Every year the University of Waterloo honours the best of the best, and singles out one co-op student from each of the six faculties to receive the Co-op Student of the Year Award.
This year, six accomplished students were singled out for their work on co-op that went above and beyond the typical work term expectations.
The recipients of the awards are: Josh Bradshaw (engineering), Melanie Chanona (math), Sorina Chiorean (science), Akash Kapoor (arts), Perakaa Sethukavalan (AHS), and Natalie Sham (environment).
During her time working for UN-HABITAT in Nairobi, Kenya, Natalie Sham created a sustainable housing rehabilitation index, a tool that allows the agency to maintain a more knowledgeable position on the current state of existing formal housing in the world. Sham developed this program through the use of multivariate statistics which evaluate and compare the housing situations in different countries. Housing is evaluated based on the four pillars of sustainability: environmental responsibility, social equity, economic health, and cultural vitality.
Akash Kapoor, the faculty of arts recipient, was awarded co-op student of the year for the second time for his work at Price Waterhouse Coopers. He independently designed a tool increasing auditing efficiency by two per cent, reducing the time span of an audit engagement by over 6,500 hours.
Josh Bradshaw worked as a web developer at WatrHub, which is a self-described online intelligence hub for suppliers of water and wastewater treatment technologies. There, without any direction to do so, he identified and undertook the challenge of solving several small issues with the WatrHub process. This work drastically reduced the time needed to use the tool, which then allowed the company to increase their number of clients served by 60 per cent.
“When I was hired at WatrHub I was granted an incredible opportunity,” Bradshaw said. “The company has invested heavily in me … I have decided to return to my position in the summer to carry on my work … [and] I will be acting as a campus ambassador for WatrHub during the next semester.”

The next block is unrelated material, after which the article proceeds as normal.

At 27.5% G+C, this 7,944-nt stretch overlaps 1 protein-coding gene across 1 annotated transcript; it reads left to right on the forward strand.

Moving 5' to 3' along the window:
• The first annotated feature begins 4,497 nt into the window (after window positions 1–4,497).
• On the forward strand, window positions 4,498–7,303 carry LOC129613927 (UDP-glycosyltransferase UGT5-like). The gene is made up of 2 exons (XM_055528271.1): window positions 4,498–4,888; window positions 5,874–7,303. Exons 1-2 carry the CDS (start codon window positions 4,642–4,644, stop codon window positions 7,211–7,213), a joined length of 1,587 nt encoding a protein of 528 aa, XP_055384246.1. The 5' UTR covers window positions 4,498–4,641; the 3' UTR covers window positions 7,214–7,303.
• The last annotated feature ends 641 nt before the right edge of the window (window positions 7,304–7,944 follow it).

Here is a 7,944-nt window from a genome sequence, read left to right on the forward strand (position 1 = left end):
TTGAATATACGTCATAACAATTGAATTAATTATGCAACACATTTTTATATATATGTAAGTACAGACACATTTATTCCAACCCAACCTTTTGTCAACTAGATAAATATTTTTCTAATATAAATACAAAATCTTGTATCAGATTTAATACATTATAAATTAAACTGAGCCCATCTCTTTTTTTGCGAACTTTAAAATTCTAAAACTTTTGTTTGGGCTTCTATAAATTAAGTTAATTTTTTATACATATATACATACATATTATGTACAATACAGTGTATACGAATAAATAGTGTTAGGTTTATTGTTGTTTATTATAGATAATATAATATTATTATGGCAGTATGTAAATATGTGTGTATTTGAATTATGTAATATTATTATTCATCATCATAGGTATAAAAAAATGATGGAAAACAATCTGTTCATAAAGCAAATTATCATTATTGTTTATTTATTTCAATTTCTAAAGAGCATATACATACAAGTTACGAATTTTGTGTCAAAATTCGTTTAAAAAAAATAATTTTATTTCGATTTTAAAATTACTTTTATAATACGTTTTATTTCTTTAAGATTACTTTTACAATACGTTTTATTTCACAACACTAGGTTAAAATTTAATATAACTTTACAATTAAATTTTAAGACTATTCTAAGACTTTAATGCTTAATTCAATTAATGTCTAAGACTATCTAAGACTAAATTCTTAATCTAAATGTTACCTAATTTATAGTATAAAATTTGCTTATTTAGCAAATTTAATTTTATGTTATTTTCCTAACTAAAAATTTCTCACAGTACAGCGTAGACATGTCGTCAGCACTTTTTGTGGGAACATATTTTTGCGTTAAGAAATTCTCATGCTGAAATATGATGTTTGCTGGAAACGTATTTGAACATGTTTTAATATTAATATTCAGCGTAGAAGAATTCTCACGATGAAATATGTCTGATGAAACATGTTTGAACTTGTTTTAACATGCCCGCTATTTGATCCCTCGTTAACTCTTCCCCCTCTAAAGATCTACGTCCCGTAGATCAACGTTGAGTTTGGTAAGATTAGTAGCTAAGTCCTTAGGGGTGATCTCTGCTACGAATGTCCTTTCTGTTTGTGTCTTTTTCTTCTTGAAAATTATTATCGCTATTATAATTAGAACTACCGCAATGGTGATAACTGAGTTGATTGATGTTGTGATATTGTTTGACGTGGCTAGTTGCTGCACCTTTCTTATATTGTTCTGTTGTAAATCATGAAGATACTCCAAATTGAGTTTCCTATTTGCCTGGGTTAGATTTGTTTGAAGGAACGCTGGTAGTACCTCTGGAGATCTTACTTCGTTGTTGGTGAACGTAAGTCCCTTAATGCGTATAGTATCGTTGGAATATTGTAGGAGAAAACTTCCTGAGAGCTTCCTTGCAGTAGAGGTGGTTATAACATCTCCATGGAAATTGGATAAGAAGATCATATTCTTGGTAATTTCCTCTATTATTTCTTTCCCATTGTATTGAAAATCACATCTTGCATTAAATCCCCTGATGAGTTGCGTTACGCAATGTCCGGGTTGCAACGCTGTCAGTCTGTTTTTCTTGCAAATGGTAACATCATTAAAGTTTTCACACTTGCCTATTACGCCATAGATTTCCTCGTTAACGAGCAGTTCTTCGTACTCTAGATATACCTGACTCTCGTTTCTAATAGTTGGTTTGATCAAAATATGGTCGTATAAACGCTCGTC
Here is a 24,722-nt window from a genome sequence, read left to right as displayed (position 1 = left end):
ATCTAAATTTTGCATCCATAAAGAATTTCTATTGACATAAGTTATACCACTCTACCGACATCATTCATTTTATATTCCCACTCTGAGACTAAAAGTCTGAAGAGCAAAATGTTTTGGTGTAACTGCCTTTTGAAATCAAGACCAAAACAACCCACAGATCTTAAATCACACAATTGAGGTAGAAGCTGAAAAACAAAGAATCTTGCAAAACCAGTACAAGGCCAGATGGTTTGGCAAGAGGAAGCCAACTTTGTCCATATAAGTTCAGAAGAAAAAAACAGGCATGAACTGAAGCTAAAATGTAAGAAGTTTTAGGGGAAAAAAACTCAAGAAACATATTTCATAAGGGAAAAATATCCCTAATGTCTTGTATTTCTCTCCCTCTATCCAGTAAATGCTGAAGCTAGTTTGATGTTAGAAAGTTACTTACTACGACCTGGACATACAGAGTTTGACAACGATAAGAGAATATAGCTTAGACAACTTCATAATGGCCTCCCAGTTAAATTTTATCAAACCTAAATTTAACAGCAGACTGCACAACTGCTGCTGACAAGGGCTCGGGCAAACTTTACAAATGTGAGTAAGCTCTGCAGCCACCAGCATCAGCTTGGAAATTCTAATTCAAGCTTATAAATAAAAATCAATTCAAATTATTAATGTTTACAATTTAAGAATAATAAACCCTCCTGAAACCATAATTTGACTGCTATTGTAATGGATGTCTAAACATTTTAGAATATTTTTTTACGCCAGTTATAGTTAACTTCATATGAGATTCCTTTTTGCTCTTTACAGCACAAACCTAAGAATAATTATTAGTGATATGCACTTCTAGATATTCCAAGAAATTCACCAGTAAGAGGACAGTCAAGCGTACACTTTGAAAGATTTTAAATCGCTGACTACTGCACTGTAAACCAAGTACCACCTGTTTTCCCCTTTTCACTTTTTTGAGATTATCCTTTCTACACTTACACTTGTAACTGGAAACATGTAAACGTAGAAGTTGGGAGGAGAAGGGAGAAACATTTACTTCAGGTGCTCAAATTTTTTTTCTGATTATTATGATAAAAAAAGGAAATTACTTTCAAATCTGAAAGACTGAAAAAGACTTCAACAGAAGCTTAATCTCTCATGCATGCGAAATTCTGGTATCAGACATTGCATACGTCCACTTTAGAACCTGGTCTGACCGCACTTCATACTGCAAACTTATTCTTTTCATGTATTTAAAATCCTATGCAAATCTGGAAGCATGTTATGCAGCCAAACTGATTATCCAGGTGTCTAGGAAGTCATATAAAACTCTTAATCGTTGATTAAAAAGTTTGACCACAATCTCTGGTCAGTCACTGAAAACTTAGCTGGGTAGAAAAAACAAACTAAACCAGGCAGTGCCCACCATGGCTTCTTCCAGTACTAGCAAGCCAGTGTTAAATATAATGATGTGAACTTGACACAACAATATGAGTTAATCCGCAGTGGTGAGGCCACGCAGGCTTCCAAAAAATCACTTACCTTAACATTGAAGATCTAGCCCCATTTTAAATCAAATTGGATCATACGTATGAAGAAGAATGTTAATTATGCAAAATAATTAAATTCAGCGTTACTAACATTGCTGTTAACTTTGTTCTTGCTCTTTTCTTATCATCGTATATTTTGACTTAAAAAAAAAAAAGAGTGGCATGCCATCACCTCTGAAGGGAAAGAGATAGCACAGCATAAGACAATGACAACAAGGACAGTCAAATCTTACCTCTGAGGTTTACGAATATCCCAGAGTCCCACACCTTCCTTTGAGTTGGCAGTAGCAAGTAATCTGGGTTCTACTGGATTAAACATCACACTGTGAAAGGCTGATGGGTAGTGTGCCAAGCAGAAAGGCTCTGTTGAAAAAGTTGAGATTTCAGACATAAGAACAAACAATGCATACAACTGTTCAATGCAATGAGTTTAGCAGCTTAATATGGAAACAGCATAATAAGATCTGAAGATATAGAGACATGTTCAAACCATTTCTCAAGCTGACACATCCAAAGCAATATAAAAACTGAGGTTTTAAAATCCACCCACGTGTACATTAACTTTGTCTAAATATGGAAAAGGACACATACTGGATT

Sorina Chiorean worked as a field and lab intern at Environment Canada where she performed research to optimize the current method of running tests involving radioactivity and immunology on collected animal samples. This discovery will lower the cost and time needed for these tests.
“This co-op term has allowed me to apply my biochemistry knowledge to an area that I am passionate about — environmental protection. I had the chance to travel and work with a variety of different individuals, from federal employees to researcher groups from Chile. This helped me build and foster important contacts for the future and has resulted in a job offer for a Master’s position,” Chiorean said.
Perakaa Sethukavalan worked as a clinical research assistant at Sunnybrook Hospital where she did significant research regarding prostate cancer. She published four articles, and was the first author on two of them.
“[Co-op] definitely has let me apply my knowledge … it was a great experience,” Sethukavalan said.
Sethukavalaan also presented at the 2013 American Society of Therapeutic Radiology and Oncology, the 2013 Annual Scientific Meeting of the Canadian Association of Radiation Oncology, and a poster discussion at the 2013 European Cancer Congress.
“I knew I needed to be more confident and as I progressed, with the experience of speaking at national and international conferences, I was able to become more confident,” Sethukavalan said.
“It is a great honour to be recognized for the work that I did … it is definitely one of the proudest moments of my university career.”
Students can nominate themselves for the upcoming 2014 Co-op Student of the Year Award, or be nominated by their co-op employers or other students, faculty, and staff. Students must have received “Outstanding” in the term they’re nominated for. The top two students are also eligible for the Canadian Association for Co-operative Education Co-op Student of the Year Award.